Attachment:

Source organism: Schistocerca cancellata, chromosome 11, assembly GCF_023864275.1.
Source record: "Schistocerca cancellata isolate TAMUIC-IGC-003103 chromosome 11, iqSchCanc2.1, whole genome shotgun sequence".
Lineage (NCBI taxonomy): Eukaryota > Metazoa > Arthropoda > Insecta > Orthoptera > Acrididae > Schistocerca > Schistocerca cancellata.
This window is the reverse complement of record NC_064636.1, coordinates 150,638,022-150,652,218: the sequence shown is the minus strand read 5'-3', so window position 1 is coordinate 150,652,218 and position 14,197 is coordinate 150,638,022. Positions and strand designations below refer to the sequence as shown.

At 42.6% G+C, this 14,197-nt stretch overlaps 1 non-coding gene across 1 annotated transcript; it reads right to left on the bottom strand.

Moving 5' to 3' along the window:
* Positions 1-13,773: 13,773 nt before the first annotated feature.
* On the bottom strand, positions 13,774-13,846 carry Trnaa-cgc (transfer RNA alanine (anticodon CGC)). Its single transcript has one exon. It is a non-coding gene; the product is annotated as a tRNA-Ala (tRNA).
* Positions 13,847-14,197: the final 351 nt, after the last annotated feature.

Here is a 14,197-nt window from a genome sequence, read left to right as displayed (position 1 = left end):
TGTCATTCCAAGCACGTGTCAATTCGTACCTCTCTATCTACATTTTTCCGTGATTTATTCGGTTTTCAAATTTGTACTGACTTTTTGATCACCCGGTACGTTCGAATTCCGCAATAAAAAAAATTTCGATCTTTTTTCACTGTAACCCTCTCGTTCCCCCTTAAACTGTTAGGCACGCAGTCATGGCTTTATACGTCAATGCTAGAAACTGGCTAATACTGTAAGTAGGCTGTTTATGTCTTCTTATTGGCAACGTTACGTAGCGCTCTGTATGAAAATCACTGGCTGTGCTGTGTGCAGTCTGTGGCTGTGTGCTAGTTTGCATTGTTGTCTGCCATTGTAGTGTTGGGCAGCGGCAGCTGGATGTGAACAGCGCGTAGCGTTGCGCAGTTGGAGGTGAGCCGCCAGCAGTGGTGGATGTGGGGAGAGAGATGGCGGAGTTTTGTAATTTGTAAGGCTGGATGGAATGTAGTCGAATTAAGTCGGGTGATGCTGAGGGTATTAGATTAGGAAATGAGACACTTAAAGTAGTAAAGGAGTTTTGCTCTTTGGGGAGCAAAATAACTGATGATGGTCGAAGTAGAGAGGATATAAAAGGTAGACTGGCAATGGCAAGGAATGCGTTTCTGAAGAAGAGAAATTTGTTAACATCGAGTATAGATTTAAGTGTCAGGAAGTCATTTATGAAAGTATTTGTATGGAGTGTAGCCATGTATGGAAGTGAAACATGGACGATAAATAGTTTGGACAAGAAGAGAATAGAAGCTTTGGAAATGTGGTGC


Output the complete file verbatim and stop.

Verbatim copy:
Source organism: Schistocerca cancellata, chromosome 11, assembly GCF_023864275.1.
Source record: "Schistocerca cancellata isolate TAMUIC-IGC-003103 chromosome 11, iqSchCanc2.1, whole genome shotgun sequence".
Lineage (NCBI taxonomy): Eukaryota > Metazoa > Arthropoda > Insecta > Orthoptera > Acrididae > Schistocerca > Schistocerca cancellata.
This window is the reverse complement of record NC_064636.1, coordinates 150,638,022-150,652,218: the sequence shown is the minus strand read 5'-3', so window position 1 is coordinate 150,652,218 and position 14,197 is coordinate 150,638,022. Positions and strand designations below refer to the sequence as shown.

At 42.6% G+C, this 14,197-nt stretch overlaps 1 non-coding gene across 1 annotated transcript; it reads right to left on the bottom strand.

Moving 5' to 3' along the window:
* Positions 1-13,773: 13,773 nt before the first annotated feature.
* On the bottom strand, positions 13,774-13,846 carry Trnaa-cgc (transfer RNA alanine (anticodon CGC)). Its single transcript has one exon. It is a non-coding gene; the product is annotated as a tRNA-Ala (tRNA).
* Positions 13,847-14,197: the final 351 nt, after the last annotated feature.

Here is a 14,197-nt window from a genome sequence, read left to right as displayed (position 1 = left end):
TGTCATTCCAAGCACGTGTCAATTCGTACCTCTCTATCTACATTTTTCCGTGATTTATTCGGTTTTCAAATTTGTACTGACTTTTTGATCACCCGGTACGTTCGAATTCCGCAATAAAAAAAATTTCGATCTTTTTTCACTGTAACCCTCTCGTTCCCCCTTAAACTGTTAGGCACGCAGTCATGGCTTTATACGTCAATGCTAGAAACTGGCTAATACTGTAAGTAGGCTGTTTATGTCTTCTTATTGGCAACGTTACGTAGCGCTCTGTATGAAAATCACTGGCTGTGCTGTGTGCAGTCTGTGGCTGTGTGCTAGTTTGCATTGTTGTCTGCCATTGTAGTGTTGGGCAGCGGCAGCTGGATGTGAACAGCGCGTAGCGTTGCGCAGTTGGAGGTGAGCCGCCAGCAGTGGTGGATGTGGGGAGAGAGATGGCGGAGTTTTGTAATTTGTAAGGCTGGATGGAATGTAGTCGAATTAAGTCGGGTGATGCTGAGGGTATTAGATTAGGAAATGAGACACTTAAAGTAGTAAAGGAGTTTTGCTCTTTGGGGAGCAAAATAACTGATGATGGTCGAAGTAGAGAGGATATAAAAGGTAGACTGGCAATGGCAAGGAATGCGTTTCTGAAGAAGAGAAATTTGTTAACATCGAGTATAGATTTAAGTGTCAGGAAGTCATTTATGAAAGTATTTGTATGGAGTGTAGCCATGTATGGAAGTGAAACATGGACGATAAATAGTTTGGACAAGAAGAGAATAGAAGCTTTGGAAATGTGGTGC